Titanium carbide / nitride is very hard: ~9 on the Mohs scale. This is approximately equal to sapphire. Diamond is 10 for reference. This is also much harder than most steels when hardened. This is why Carbides / nitrides are used in cutting tools for working hard metals such as steel. Most knife blades will have a Rockwell hardness between 50-60, this is about equal to 3-3.5 on the Mohs scale.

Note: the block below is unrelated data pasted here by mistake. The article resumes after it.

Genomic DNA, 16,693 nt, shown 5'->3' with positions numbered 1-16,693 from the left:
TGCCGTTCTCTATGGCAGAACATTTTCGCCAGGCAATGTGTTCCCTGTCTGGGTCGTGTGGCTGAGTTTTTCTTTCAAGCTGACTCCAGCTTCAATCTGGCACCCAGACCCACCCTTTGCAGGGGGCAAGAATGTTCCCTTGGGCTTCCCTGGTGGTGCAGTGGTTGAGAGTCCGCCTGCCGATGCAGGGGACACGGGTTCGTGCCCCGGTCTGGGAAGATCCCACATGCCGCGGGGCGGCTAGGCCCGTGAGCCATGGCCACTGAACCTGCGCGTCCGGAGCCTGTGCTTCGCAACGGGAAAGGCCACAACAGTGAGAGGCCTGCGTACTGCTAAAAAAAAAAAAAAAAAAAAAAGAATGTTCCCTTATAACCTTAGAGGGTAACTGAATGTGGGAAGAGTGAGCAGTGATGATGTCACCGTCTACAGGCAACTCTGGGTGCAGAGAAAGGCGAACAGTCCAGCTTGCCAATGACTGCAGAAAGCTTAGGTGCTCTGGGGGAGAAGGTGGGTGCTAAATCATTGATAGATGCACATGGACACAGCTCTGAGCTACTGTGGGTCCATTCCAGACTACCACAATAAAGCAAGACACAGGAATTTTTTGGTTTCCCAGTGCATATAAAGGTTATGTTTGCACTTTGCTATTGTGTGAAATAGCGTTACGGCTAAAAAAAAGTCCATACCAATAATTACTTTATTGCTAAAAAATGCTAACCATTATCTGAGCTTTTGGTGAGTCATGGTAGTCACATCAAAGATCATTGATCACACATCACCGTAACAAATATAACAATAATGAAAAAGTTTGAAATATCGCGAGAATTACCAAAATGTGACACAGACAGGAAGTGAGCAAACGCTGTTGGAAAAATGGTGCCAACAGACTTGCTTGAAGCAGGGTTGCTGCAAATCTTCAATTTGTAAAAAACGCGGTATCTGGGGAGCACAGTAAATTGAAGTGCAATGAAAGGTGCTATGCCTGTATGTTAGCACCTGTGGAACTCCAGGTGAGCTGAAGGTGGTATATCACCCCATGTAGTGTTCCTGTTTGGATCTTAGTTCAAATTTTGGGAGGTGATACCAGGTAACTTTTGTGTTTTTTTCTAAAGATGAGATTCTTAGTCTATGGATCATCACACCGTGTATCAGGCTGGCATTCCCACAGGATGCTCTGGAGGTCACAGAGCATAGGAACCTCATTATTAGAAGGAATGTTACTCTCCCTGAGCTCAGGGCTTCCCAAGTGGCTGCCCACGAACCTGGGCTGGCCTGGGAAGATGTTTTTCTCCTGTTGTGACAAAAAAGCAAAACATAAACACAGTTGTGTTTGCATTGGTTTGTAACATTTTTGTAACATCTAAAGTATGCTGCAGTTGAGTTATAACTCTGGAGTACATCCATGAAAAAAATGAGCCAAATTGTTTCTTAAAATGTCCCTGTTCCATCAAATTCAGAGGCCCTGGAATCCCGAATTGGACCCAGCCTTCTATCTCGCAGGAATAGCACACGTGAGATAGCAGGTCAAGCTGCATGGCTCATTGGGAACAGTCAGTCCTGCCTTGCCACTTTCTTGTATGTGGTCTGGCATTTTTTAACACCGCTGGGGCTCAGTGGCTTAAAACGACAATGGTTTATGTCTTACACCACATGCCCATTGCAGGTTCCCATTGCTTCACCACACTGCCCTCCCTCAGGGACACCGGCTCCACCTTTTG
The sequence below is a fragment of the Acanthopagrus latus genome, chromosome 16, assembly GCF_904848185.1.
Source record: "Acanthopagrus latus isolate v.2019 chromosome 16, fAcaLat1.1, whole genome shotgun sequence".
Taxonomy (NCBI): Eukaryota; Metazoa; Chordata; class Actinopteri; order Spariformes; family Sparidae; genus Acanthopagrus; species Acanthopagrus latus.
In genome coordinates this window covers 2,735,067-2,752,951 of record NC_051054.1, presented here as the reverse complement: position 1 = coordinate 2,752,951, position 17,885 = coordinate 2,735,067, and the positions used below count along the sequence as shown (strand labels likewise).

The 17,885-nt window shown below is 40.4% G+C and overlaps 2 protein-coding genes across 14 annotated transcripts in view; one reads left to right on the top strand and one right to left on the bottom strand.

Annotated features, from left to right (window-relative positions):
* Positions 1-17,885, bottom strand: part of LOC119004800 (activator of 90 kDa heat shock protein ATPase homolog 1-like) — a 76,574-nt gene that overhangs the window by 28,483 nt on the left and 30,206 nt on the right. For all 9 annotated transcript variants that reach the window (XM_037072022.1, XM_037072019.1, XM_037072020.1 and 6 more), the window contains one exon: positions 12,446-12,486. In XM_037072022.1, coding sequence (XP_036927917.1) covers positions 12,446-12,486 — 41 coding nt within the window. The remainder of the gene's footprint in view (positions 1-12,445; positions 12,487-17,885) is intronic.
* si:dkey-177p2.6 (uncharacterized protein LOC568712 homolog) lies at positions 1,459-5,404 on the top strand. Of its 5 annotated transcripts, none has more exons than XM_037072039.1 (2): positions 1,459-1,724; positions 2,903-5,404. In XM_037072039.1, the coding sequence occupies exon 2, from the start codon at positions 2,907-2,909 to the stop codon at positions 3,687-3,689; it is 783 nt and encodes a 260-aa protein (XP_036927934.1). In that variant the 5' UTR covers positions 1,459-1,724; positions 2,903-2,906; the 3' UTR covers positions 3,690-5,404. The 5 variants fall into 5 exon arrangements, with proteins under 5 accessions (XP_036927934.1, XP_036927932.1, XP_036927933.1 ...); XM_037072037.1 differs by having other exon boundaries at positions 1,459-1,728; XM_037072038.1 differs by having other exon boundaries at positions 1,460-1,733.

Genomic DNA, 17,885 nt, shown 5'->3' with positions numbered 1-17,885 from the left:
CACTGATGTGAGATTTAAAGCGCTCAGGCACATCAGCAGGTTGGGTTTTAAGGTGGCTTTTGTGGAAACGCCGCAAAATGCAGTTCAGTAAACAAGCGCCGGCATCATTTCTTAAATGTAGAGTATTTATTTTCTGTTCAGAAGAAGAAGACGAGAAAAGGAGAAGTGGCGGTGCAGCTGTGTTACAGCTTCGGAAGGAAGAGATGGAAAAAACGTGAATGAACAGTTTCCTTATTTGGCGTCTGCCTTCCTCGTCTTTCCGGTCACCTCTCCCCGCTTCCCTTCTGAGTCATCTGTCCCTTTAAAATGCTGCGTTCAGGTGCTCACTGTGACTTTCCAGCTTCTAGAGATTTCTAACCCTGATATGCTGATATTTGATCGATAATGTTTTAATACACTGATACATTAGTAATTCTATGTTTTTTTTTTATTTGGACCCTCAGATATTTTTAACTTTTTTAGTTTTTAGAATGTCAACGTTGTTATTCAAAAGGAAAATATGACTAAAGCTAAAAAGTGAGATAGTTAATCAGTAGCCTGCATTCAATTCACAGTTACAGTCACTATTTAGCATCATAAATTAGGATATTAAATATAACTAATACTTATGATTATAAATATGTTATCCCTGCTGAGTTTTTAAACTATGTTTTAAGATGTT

When one side of the is carbidized / nitrided, the soft side of the metal is continually worn down, exposing more and more carbides, forming what is essentially micro-serrations. In this sense it is self sharpening. I'm not sure any of these knives are treated this way however, and it is not a cheap process.
Because of the "micro-serrations" it may not seem like a sharp blade if you were to just touch it, but it functions as a sharp blade when slicing. For example, these knives would work well for slicing food, but not for whittling wood.